(Latin: believe, belief; trust, faith, true)
2. Relating to, involving, or typical of a classical style of architecture, decoration, and furniture popular in the United States in the late 18th and the early 19th centuries.
3. Etymology: from the 1640's, as a theological term, from French fédéral which came from Latin foedus, foederis, "covenant, league, treaty, alliance"; related to fides, "faith".
The meaning, "pertaining to a treaty" is from the 1650's and led to the political sense of "a state formed by agreement among independent states" from 1707; then from phrases like "federal union" it became "union based on a treaty" then in 1776-1787, it became a common reference to the formation of the United States of America.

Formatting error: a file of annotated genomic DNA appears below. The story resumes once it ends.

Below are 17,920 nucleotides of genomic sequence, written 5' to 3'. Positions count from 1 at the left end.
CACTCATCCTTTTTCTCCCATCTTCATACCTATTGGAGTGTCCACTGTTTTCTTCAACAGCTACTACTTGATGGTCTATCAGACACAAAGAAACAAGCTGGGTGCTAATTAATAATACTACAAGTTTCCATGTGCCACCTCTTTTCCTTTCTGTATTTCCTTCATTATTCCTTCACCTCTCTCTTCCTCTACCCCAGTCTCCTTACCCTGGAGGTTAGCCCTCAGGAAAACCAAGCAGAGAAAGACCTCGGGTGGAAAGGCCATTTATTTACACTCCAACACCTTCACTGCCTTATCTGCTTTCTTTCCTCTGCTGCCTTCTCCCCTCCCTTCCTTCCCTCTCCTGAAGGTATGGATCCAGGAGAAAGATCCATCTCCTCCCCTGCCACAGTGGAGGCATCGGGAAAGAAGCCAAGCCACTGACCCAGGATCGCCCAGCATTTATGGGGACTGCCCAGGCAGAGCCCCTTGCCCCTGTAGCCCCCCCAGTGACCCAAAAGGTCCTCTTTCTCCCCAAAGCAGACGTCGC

2. An organization which consists of smaller organizations that are joined together: "Sharon was a member of a federation of women's clubs."
2. Etymology: from French, past participle of fiancer, "to betroth"; from Old French fiancier, from fiancé, "trust"; from fier, "to trust"; from Latin fidere, "to trust".
Motto of St. Paul's School, London, U.K.